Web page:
(Photo of Will Rogers courtesy of Wikimedia Commons)
"If there are no dogs in Heaven, then when I die I want to go where they went."--Will Rogers
I had to chuckle at both this story and the mention of it in The Lead. We recently had a bit of a theological quandary about the prayer list. Without going into the story too deeply (I really don't care to "out" anyone, because I think it was all done with a sincere heart and great earnest-ness) the short version is this: I am the editor of our parish weekly e-news and one of the "keepers of the prayer list." What is a person supposed to do about a dog showing up in the prayer list requests?
Now, bottom line was that the dog was not placed on the prayer list, but the owner was. But there was a staggering amount of discussion I ended up entering into and a discovery that this was a very visceral topic. I found out a lot about who in my parish thinks that dogs and cats at least, have souls. (We did not extend this conversation beyond dogs and cats, so mercifully, we did not get into the eternal ensoulment of white rats, goldfish, and boa constrictors.)
But what this discussion did was really ask me some very basic and unanswerable questions about the nature of the soul, the nature of my relationship with God's creation through my pets, and what it really means to be a keeper of the prayer list and the trust I have been given about the souls of the individuals in our congregation.
Let me start with my own viscerally held belief. I truly believe that my dogs have souls. I believe that all created beings have them. (One of my friends and I can be irritated at the drop of the hat over a line John Spong once used in one of his books about saying dogs didn't have souls. We laugh that out of all the controversial things John Spong has said over the years, that's the one we want to fight with him about.) Unfortunately, the Bible is rather mute on the topic. It's clear that the Bible speaks quite openly about people having them, but it's a little vague about the rest--only a couple of references like in the Psalms with lines about man and beasts being saved, things like that--which tells me whatever we choose to believe on the topic is not a deal-breaker with our own salvation.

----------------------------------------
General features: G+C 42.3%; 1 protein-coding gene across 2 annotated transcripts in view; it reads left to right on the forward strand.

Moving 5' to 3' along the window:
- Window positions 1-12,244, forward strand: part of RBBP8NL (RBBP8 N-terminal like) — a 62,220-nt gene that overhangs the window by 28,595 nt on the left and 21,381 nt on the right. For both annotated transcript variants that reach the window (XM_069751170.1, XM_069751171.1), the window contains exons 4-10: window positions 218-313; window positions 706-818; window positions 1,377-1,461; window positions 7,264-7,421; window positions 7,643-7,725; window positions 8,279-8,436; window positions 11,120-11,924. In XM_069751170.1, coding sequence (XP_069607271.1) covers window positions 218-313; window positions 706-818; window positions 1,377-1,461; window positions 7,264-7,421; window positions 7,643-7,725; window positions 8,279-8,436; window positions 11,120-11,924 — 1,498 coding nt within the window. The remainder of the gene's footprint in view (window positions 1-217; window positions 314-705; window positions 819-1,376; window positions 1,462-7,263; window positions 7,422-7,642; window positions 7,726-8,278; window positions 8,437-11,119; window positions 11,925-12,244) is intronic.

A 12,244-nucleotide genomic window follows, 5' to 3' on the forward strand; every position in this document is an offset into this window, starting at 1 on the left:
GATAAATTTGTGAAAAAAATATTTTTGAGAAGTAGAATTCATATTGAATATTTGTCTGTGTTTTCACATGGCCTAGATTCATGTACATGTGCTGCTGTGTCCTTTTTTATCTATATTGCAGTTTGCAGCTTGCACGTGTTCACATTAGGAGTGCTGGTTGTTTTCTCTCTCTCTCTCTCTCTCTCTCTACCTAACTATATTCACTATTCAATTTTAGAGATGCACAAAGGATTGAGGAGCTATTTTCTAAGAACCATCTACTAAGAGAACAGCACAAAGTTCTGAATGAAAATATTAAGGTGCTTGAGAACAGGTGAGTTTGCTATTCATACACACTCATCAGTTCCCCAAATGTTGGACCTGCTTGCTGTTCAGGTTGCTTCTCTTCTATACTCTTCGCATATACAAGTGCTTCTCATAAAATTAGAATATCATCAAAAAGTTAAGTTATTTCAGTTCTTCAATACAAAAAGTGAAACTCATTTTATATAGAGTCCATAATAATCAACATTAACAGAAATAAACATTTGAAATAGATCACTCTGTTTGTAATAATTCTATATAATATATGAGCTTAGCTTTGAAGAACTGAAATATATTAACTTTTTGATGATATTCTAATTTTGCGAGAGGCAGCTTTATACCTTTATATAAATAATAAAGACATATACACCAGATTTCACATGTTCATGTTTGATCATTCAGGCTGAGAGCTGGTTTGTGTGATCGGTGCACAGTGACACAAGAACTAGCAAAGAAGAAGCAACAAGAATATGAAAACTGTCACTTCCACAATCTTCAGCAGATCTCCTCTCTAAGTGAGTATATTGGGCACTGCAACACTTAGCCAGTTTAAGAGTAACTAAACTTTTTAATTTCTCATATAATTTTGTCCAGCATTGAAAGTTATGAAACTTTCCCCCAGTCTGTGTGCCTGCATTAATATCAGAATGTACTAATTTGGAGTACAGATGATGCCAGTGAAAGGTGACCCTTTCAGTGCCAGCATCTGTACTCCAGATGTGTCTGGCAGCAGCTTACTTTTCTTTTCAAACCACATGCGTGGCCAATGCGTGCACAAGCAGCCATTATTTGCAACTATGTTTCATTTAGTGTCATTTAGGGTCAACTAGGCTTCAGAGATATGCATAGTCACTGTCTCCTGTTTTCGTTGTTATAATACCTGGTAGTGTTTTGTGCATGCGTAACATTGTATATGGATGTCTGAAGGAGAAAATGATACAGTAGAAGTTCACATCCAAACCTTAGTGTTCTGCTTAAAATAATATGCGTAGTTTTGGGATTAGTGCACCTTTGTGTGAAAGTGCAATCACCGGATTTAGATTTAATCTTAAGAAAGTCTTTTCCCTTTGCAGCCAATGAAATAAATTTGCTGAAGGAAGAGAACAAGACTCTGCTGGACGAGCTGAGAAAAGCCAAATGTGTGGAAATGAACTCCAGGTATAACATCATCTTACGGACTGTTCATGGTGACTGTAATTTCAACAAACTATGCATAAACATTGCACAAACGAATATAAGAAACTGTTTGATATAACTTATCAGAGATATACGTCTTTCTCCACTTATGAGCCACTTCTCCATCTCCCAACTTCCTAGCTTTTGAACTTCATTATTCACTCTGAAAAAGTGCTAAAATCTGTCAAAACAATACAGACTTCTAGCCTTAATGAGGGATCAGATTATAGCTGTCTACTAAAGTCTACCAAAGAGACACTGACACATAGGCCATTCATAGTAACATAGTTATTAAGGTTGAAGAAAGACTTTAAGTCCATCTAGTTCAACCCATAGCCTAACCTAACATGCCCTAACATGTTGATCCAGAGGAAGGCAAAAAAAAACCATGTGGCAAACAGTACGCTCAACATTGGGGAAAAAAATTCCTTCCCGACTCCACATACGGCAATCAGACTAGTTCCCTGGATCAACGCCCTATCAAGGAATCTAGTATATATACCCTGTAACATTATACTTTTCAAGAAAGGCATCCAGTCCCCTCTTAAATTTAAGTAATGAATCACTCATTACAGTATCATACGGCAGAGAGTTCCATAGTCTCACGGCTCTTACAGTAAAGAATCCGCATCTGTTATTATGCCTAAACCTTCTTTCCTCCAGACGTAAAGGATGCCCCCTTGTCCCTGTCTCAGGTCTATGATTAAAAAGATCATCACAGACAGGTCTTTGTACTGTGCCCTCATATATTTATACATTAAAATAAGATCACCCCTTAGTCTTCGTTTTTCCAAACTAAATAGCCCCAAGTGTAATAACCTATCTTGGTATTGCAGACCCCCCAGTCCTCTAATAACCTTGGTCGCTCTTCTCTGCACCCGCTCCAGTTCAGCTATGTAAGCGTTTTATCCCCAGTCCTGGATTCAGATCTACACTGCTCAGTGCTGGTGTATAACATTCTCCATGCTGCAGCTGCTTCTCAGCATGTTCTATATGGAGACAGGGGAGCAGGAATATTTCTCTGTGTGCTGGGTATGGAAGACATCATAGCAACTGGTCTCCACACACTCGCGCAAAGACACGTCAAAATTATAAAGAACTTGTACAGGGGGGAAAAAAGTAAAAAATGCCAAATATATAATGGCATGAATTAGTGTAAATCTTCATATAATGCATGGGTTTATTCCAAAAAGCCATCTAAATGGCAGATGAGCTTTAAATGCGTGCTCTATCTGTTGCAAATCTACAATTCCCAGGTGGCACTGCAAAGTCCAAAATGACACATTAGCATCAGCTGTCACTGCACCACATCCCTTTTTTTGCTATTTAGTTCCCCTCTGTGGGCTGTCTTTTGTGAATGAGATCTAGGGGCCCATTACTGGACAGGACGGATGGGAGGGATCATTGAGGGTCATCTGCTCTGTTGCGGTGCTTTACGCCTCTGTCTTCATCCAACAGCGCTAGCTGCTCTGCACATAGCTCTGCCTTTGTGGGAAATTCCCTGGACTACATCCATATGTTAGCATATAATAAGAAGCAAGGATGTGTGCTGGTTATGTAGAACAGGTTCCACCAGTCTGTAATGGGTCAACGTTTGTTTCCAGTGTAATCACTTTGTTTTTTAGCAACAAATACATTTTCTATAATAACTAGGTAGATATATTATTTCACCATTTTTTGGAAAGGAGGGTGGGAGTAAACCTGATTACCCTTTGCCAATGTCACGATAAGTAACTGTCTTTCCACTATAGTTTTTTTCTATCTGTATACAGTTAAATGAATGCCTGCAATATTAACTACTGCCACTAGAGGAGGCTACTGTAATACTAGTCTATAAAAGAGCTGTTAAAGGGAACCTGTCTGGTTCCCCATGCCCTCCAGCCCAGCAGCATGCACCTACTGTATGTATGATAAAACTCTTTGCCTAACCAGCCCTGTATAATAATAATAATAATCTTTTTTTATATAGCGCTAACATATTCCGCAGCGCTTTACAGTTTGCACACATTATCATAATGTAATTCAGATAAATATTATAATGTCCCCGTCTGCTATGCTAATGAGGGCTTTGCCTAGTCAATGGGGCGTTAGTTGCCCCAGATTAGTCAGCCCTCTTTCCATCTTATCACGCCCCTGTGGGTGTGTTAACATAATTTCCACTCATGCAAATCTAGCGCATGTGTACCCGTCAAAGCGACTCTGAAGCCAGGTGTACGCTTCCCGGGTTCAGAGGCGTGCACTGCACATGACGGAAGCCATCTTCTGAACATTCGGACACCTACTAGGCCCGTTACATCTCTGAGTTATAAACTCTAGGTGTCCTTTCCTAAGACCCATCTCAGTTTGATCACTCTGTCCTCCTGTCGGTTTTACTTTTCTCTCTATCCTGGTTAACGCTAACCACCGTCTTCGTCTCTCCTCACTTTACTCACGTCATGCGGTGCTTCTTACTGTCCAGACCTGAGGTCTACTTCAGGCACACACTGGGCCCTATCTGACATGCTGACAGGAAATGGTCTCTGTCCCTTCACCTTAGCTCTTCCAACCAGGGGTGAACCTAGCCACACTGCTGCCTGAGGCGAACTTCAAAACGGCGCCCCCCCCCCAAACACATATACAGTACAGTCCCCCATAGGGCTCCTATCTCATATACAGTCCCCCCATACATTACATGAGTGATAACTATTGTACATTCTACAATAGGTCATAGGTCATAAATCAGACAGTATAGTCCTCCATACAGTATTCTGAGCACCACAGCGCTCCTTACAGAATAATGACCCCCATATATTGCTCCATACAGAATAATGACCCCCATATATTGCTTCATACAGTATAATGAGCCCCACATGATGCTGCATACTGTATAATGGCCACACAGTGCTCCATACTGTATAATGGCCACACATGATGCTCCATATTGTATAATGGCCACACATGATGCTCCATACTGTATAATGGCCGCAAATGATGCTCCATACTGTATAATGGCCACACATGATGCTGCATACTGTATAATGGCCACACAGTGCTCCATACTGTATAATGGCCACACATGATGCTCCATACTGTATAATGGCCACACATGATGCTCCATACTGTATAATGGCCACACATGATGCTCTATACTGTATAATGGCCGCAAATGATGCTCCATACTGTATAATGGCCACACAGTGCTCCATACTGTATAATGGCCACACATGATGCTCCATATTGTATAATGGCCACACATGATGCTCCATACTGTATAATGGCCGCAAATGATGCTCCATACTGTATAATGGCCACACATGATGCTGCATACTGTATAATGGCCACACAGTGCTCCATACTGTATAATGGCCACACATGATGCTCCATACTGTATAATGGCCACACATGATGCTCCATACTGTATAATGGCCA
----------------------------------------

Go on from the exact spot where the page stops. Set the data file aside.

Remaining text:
However that belief comes with some incongruities, then, on how well I acknowledge the ensoulment of all living beings. It means I believe cows have souls--yet I eat them. It means I believe skunks have souls, yet I shoot them when they are too near my house. It means I believe mice have souls, yet I gleefully set out mouse traps and live to hear the snap of their demise when the little boogers have invaded my house. It means I believe ticks and spiders have souls, and I squash them with no guilt or shame whatsoever.
What it all boils down to, I think, is that we are not simply stewards of creation--we are all part of creation and we interact with the rest of creation in a variety of ways. Some of these interactions are good, some bad, but probably most are rather indifferent, really. Perhaps it's not so much about the brass tacks of that interaction than it is how we change our interaction with humans as a result of these intersections with creation.
My two dogs are a window into what I'm capable of in loving others, and the unconditional love that dogs have for "their" people influence me in how to love unconditionally. Worrying about their ensoulment (or not) should be a lesson in how we cannot control and micromanage others. Are we ready for this kind of radical inclusion?